For the second year in a row, I was invited to play a round of golf by Bill Vossen. This invite was nothing out of the ordinary except our round was to be played with a set of hickory shaft clubs! The Golf Historical Society of Canada was hosting a few members at Osprey Links Golf Course to expose modern day players to a round of golf using equipment technology from the late 1800s and early 1900s. I have to say it that even though it was my second time using these amazing clubs, I found that the experience invigorated my golf game.
When I arrived at Osprey Links, I was met by the usual crew of duffers. With smiles on our faces, we caught up on the happenings with the Historical Society their amazing news about how playing golf with hickory shafts is catching on all over, especially in Ontario. Lorne, my host, mentioned that Golf Canada and the GHSC are pairing up to expand the interest in golf. I do not have any more details at this time, but more to follow.
As we head to the first tee, I was excited to start hitting these vintage clubs. My set consisted of Walter Hagen blades that responded very well to my type of swing. The longer irons were a bit easier to hit, for me, because I did not have to adjust my tempo for half hits or delicate chips. I did struggle with the higher loft irons, but that was a person problem. I found that I did have to club up by two than my modern clubs, but that had nothing to do with technology.
Lorne brought up a very good point about lofts. The number on the club was really a red herring because the lofts associated with, let’s say the 5 iron, the number is actually the same loft at my current 7 iron. So, the loft is actually most important when selecting an iron to hit. I guess this is true for all our clubs, but we really focus on woods and hybrids for this number vice irons. Maybe this is an area that needs more attention when buying new clubs.
Rick joined us this year and he started off hitting the hickory shafts very well. Once he dialed in his tempo, he seemed to be cruising along at a very manageable tempo. His favourite club to hit was the 2-iron. He was most consistent with this club and routinely hit it between 160-175 yards. This particular club equates, in loft, to his 4-iron in his new Mizuno clubs which he hits well, so I guess that just makes sense.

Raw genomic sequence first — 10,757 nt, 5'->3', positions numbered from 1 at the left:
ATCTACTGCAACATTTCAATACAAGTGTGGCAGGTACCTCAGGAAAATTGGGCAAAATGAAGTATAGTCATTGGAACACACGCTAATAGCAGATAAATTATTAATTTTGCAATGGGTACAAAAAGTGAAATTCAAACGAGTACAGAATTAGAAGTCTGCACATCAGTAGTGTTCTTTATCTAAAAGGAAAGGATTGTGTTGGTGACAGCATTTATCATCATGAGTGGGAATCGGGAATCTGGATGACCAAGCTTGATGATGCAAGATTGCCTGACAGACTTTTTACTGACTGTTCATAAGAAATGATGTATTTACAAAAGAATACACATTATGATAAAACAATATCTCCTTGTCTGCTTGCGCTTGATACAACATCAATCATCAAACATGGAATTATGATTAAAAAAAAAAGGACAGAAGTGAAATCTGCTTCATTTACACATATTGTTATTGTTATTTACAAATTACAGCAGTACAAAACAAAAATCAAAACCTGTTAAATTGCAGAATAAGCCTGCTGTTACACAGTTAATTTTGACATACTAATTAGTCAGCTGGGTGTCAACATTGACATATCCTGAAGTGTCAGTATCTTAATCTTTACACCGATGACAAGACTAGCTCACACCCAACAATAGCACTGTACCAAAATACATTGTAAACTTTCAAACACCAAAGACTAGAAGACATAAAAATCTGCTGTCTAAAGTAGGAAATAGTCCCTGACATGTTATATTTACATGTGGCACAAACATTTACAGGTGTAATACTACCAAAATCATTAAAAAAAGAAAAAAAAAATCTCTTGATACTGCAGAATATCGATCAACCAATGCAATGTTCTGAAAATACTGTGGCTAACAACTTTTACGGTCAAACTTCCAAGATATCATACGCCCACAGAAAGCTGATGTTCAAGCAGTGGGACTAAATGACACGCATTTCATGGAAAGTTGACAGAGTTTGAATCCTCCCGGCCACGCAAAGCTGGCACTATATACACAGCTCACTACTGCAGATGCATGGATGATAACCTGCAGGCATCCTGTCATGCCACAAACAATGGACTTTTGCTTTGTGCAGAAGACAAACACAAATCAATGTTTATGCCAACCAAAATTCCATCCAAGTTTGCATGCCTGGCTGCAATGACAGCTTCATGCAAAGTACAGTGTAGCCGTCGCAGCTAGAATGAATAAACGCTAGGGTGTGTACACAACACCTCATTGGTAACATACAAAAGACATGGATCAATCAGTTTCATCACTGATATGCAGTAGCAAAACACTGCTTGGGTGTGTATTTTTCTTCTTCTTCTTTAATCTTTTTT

Rick and I found that if we did not over swing and let the hickory shafts do the work, we were successful at making consistent and solid contact. It really was all about the tempo with these older clubs. It is a lesson that we continued to learn all day.
During the round, Lorne explained the history of all the clubs and their origins. He outlined how different clubs were developed to meet the evolving nature of golf. I found his recounting of the explosion of interest in golf in the late 1800s and early 1900s impact on the supply of hickory wood (or actual shortage of wood). The supply and demand relationship of golf equipment drove the advent of metal shafts around 1925.
“The first few decades of the 1900’s saw a lot of experimentation and innovation in the club design. Around 1925 the steel shaft was introduced in the United States, although blacksmiths had experimented with them since the late 1890’s.https://golfcollege.edu/evolution-golf-club/
Not only did I have fun playing with the hickory shafts, I learned a great deal about the evolution of the game I love to play. All sports start from somewhere and golf is not different. Interestingly, golf technology has not really changed that much when I examine the foundations of club manufacturing. The lengths are about the same, the face of the clubs are similar, and the swing mechanics to use older and modern equipment is really similar. Of course there are some new innovations, but basically the equipment is the same at its core.
My two favourite clubs for this round were the driver and 4 wood. The driver was a persimmon style type club. It had a large head and face (comparatively), but the sweet spot was very small. It reminded me of the Ping Eye 2 woods I played when I first started golf. I was very comfortable with this club and hit it about 210 to 220 yards off the tee. On a side note, I knew I hit the ball well when I felt the whip of the shaft. It is difficult to describe, but the feedback from contact was more apparent than my modern Mizuno clubs. This feedback helped me control and maintain the proper swing tempo for the clubs; something I found very valuable when shooting my 79.
My favourite club of all was the “Bull Dog”. This 4 wood did not look like much, but hitting it off the fairway our out of the rough was a breeze. Lorne indicated that it was an early version of a hybrid. I would agree with his assessment because nothing seemed to inhibit its motion through the ball. I hit this club about 175 yards with a baby draw. It definitely was a stroke saver.
I want to thank Bill and Lorne for inviting/hosting the Golf Historical Society of Canada event at Osprey Links Golf Course. I am grateful that this positive experience expanded my understanding to another facet of golf I did not realize was even out there. Now if you will excuse me, I have to go renew my Golf Historical Society of Canada membership.
I am a grateful golfer! See you on the links!